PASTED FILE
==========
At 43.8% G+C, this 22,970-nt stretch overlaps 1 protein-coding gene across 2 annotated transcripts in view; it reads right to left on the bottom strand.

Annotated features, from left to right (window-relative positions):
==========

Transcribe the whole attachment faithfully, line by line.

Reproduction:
At 43.8% G+C, this 22,970-nt stretch overlaps 1 protein-coding gene across 2 annotated transcripts in view; it reads right to left on the bottom strand.

Annotated features, from left to right (window-relative positions):